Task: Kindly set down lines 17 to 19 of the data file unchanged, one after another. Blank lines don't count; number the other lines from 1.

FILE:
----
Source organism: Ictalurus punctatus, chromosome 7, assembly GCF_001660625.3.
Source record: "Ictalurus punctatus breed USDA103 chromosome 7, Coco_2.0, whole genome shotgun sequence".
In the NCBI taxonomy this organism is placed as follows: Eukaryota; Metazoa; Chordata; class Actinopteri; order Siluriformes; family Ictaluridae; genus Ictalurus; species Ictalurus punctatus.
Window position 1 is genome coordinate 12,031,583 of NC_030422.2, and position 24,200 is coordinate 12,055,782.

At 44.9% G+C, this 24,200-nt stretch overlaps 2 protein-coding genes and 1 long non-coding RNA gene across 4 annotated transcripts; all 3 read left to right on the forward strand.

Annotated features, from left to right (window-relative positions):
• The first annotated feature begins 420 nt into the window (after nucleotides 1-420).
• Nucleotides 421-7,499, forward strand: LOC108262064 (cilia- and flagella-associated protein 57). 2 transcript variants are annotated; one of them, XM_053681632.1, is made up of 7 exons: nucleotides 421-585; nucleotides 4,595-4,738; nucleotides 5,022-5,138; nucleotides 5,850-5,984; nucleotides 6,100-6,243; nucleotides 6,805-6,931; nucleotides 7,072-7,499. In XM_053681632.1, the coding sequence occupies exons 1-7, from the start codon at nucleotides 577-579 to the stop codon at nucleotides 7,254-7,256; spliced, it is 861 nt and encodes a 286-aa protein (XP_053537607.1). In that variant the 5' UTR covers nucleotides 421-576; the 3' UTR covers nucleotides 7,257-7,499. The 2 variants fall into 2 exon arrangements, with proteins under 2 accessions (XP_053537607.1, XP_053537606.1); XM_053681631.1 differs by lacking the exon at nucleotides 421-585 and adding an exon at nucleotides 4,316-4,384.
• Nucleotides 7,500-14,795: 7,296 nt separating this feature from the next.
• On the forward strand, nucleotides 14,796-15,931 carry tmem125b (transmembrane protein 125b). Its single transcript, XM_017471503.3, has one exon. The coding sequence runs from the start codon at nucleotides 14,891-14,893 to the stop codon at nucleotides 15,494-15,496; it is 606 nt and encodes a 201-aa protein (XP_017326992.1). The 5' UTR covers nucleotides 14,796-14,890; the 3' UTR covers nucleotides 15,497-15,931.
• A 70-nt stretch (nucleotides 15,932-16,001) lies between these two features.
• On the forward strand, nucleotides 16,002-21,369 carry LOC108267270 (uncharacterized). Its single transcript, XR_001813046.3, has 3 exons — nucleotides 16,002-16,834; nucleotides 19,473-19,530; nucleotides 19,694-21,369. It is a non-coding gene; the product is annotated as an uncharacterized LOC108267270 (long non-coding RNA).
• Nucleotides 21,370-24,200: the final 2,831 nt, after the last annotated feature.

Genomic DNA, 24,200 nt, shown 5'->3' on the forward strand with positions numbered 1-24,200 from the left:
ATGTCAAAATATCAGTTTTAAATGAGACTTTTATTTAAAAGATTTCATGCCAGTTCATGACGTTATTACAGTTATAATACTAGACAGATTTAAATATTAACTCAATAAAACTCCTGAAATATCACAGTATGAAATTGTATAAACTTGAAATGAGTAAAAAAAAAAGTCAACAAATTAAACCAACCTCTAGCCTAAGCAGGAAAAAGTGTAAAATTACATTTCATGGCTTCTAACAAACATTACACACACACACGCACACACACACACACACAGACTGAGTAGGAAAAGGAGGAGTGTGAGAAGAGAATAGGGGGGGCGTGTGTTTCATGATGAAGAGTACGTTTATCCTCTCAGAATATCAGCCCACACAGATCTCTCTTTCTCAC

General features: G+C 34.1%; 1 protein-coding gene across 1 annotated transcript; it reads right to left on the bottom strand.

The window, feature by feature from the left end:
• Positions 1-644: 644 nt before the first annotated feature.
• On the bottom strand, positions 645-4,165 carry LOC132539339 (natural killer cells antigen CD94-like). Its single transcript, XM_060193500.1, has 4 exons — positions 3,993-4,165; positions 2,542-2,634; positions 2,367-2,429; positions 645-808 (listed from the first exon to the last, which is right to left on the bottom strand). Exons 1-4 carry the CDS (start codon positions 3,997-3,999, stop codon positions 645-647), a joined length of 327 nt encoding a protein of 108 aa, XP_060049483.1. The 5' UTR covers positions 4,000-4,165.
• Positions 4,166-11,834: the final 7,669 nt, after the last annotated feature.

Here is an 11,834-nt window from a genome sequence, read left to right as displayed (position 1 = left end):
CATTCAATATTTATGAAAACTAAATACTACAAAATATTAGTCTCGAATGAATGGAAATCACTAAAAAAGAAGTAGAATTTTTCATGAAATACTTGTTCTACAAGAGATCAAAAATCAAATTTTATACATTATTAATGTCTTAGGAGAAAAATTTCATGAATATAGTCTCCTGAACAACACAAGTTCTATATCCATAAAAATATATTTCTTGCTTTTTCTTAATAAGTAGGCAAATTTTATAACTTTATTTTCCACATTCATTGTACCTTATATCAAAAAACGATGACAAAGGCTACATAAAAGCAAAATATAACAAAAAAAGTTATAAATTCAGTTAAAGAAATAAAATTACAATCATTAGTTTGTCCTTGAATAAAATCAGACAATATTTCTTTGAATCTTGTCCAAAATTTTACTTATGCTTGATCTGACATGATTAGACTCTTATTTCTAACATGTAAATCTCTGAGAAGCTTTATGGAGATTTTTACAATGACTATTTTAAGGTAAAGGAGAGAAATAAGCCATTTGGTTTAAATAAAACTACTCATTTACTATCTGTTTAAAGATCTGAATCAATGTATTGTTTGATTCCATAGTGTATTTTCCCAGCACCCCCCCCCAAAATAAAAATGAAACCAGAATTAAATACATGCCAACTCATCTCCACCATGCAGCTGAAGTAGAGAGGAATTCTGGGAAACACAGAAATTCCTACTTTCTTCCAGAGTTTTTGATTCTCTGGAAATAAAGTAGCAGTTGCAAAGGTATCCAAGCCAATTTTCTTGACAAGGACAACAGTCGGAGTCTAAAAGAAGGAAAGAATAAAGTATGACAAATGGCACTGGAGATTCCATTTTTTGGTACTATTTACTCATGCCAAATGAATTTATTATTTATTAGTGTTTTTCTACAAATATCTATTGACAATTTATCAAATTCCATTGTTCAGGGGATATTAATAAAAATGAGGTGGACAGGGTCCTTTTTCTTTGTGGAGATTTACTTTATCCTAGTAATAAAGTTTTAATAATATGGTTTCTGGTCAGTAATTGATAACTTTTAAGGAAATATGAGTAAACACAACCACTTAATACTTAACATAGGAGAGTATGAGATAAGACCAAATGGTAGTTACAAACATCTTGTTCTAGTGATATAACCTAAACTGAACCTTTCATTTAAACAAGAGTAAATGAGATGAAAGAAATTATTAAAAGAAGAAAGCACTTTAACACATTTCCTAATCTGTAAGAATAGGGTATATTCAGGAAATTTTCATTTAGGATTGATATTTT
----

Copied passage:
The window, feature by feature from the left end:
• Positions 1-644: 644 nt before the first annotated feature.
• On the bottom strand, positions 645-4,165 carry LOC132539339 (natural killer cells antigen CD94-like). Its single transcript, XM_060193500.1, has 4 exons — positions 3,993-4,165; positions 2,542-2,634; positions 2,367-2,429; positions 645-808 (listed from the first exon to the last, which is right to left on the bottom strand). Exons 1-4 carry the CDS (start codon positions 3,997-3,999, stop codon positions 645-647), a joined length of 327 nt encoding a protein of 108 aa, XP_060049483.1. The 5' UTR covers positions 4,000-4,165.